How to Clear RAM Memory Cache, Buffer, and Swap Space on a Check Point Firewall

September 21, 2020 David Barker David Barker

4 Min Read

Does your firewall seem like it is always low on memory?  Does it get sluggish at times and seem unresponsive or less responsive?  It might be because your firewall is swapping memory to disk.  Since read and write operations to disk are much slower than to memory, performance suffers greatly.  If rebooting the firewall seems like the only fix, you might benefit from the information below.

Like other operating systems, a Check Point Firewall has an excellent memory management system implemented. However, occasionally processes eat away at the memory, and thankfully there is a relatively straightforward process to clear it in the underlying Gaia operating system.

First, determine if there is a problem with the cache or swap space on your Check Point Firewall.

From the expert-prompt, or bash-prompt, type the command. 

free -m” 

If your firewall could benefit from clearing the caches, it should return something like this. 

[Expert@horrafw01:0]# free -m

             total       used       free     shared    buffers     cached

Mem:          7731       7291        440          0        231       1063

-/+ buffers/cache:       5997       1734

Swap:        20512       1495      19017

From this listing, you can see that the memory is pretty full, with only 440M free, and the firewall has started to consume Swap.   But there are 1063M in Cache, and this is our target to free memory.

A brief explanation of the cache is as follows.  This number represents three caches, page, inode, and dentry caches.  Gaia keeps a page cache in otherwise unused portions of the main memory (RAM), resulting in quicker access to cached pages and overall performance improvements.  Similarly, the inode cache and dentry cache hold recently accessed files and directories on the server.  As time goes on, these caches can grow quite large, especially on a busy firewall.  The cache is more than one gig of the eight gigs of memory the firewall has in the example above.  The lack of available memory has caused this firewall to swap to disk.  

Let’s run the following command and see if we can reclaim some memory.  The “3” in the following command clears the page cache, dentry cache, and inode caches.  

“echo 3 > /proc/sys/vm/drop_caches”

“free -m”

[Expert@horrafw01:0]# echo 3 > /proc/sys/vm/drop_caches

[Expert@horrafw01:0]# free -m

             total       used       free     shared    buffers     cached

Mem:          7731       6049       1682          0          0         89

-/+ buffers/cache:       5959       1772

Swap:        20512       1495      19017

We’ve now freed memory from the cache and have 1682M free up from 440M free.  Since this amount is greater than the amount swapped to disk, we should be able to free the swap space.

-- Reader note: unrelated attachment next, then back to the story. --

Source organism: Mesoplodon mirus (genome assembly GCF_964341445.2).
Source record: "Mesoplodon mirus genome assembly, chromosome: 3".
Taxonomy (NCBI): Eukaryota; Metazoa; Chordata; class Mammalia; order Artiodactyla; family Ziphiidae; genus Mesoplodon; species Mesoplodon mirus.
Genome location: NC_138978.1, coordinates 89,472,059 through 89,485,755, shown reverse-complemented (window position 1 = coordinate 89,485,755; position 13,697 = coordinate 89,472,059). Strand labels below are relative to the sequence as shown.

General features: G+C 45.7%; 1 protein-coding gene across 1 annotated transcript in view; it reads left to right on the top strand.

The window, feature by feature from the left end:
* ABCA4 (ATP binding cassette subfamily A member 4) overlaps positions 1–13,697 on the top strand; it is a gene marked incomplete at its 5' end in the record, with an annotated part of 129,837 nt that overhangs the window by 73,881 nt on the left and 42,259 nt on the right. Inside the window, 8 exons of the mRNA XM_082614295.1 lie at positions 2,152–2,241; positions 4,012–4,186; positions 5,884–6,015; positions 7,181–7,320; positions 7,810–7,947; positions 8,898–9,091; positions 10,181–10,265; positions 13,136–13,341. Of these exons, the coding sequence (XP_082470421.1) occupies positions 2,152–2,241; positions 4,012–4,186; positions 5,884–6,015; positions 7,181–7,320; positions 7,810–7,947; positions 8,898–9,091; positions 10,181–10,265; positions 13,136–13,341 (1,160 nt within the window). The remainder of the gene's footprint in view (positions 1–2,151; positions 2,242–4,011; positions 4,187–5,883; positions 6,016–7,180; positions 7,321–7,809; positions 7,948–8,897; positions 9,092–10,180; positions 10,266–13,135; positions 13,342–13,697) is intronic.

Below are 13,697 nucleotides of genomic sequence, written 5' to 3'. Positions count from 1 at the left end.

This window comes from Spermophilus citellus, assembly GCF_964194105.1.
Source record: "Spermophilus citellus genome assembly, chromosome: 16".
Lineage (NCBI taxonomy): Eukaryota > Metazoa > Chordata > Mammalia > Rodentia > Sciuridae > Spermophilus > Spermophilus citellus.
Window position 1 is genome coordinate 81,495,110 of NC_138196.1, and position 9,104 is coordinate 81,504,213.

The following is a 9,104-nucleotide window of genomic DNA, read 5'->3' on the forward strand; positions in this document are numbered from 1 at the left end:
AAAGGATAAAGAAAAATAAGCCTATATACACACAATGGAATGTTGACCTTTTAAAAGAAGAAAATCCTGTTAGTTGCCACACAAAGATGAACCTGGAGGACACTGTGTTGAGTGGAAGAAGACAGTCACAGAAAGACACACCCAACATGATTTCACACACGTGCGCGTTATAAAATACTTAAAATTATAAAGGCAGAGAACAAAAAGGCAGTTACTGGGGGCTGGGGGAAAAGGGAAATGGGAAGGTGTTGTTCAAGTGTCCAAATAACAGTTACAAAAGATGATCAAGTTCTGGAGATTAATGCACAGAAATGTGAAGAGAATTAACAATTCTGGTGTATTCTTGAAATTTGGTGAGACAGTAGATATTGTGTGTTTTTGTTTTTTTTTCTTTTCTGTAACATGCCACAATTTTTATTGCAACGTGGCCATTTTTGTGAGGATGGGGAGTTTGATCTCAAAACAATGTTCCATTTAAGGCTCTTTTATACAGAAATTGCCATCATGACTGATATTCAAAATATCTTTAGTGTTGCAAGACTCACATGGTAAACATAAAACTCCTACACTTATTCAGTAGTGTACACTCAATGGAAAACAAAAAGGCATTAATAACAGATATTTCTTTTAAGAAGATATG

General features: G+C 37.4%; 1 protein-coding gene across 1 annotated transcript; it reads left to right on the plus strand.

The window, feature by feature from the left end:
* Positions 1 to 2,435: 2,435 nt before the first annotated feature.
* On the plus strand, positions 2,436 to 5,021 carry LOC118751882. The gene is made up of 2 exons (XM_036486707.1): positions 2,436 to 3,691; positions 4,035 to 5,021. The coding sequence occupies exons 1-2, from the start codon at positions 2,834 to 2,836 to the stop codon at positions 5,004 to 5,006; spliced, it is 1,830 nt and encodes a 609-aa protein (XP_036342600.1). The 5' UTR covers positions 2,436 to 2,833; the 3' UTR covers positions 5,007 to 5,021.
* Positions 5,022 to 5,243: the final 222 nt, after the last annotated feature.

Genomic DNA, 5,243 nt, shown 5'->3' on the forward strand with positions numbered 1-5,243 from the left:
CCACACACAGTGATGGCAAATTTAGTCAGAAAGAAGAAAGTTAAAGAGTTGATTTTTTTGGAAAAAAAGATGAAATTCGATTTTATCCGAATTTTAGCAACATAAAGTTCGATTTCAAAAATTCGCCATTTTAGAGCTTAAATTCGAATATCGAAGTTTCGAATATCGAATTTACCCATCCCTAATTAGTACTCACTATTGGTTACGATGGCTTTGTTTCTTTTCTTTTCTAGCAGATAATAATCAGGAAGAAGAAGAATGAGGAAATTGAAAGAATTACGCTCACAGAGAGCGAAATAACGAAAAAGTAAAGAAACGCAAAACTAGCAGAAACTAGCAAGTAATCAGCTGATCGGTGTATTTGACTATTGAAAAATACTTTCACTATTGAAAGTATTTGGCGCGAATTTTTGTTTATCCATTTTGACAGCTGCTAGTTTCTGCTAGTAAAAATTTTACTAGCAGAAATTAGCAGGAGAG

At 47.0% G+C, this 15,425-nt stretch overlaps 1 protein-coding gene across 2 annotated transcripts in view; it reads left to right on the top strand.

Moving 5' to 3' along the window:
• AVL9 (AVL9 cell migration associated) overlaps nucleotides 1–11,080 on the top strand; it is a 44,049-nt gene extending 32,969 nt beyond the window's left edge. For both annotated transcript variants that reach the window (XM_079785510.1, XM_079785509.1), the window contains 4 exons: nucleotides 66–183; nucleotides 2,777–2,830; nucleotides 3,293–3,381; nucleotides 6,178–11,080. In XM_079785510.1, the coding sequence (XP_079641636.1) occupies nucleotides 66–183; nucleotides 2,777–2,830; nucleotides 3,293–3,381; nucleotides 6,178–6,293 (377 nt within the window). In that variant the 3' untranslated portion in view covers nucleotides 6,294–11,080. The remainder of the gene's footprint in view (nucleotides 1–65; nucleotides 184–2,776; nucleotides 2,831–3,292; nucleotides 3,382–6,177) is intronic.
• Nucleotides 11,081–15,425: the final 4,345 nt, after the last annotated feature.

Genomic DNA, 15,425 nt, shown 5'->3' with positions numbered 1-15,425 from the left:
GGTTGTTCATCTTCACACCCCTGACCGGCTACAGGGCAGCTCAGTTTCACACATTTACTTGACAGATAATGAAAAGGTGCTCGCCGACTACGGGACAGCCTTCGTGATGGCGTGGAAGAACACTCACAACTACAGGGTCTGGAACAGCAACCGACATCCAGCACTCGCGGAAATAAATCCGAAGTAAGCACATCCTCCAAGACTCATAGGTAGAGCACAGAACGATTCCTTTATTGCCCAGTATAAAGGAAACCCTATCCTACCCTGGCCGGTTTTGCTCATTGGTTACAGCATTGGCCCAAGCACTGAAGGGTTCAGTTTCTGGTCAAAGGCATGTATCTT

Let’s try freeing the swap memory now.  

The following command will just turn off the swap and turn it back on.

“swapoff -a && swapon -a”

[Expert@horrafw01:0]# swapoff -a && swapon -a

Rerunning the command “free -m” will confirm that we’re using 0 swap now. 

[Expert@horrafw01:0]# free -m

             total       used       free     shared    buffers     cached

Mem:          7731       6849        881          0          2         98

-/+ buffers/cache:       6748        982

Swap:        20512          0      20512

To summarize, on this firewall, we could clear swap space and free memory from caches using a series of commands, but these could be combined into one command. 

“echo 3 > /proc/sys/vm/drop_caches && swapoff -a && swapon -a”

This simple one-line command could quickly be scheduled to run every night to keep your firewall memory clear.

First, create a shell script clearcache.sh in /home/admin (or another directory) and add the following lines.

#!/bin/bash

echo 3 > /proc/sys/vm/drop_caches 

swapoff -a 

swapon -a

Next, set execute permissions on the file with “chmod 755 /home/admin/clearcache.sh”

Now from the clish prompt, schedule this to run nightly at 2 am. (or whatever your least busy time is)

> add cron job clearcache command /home/admin/clearcache.sh recurrence daily time 2:00

This should add a cron job called clearcache that runs every night at 2:00 am. 

Verify that it has been scheduled with the following commands

> show cron job clearcache command

/home/admin/clearcache.sh

> show cron job clearcache recurrence

Every day at 2:00

Obviously, this isn’t going to fix a firewall that has too little memory to be functional. However, if you noticed that your firewall’s memory increases over weeks and months without rebooting, this might just be the fix that you’ve been looking for. 

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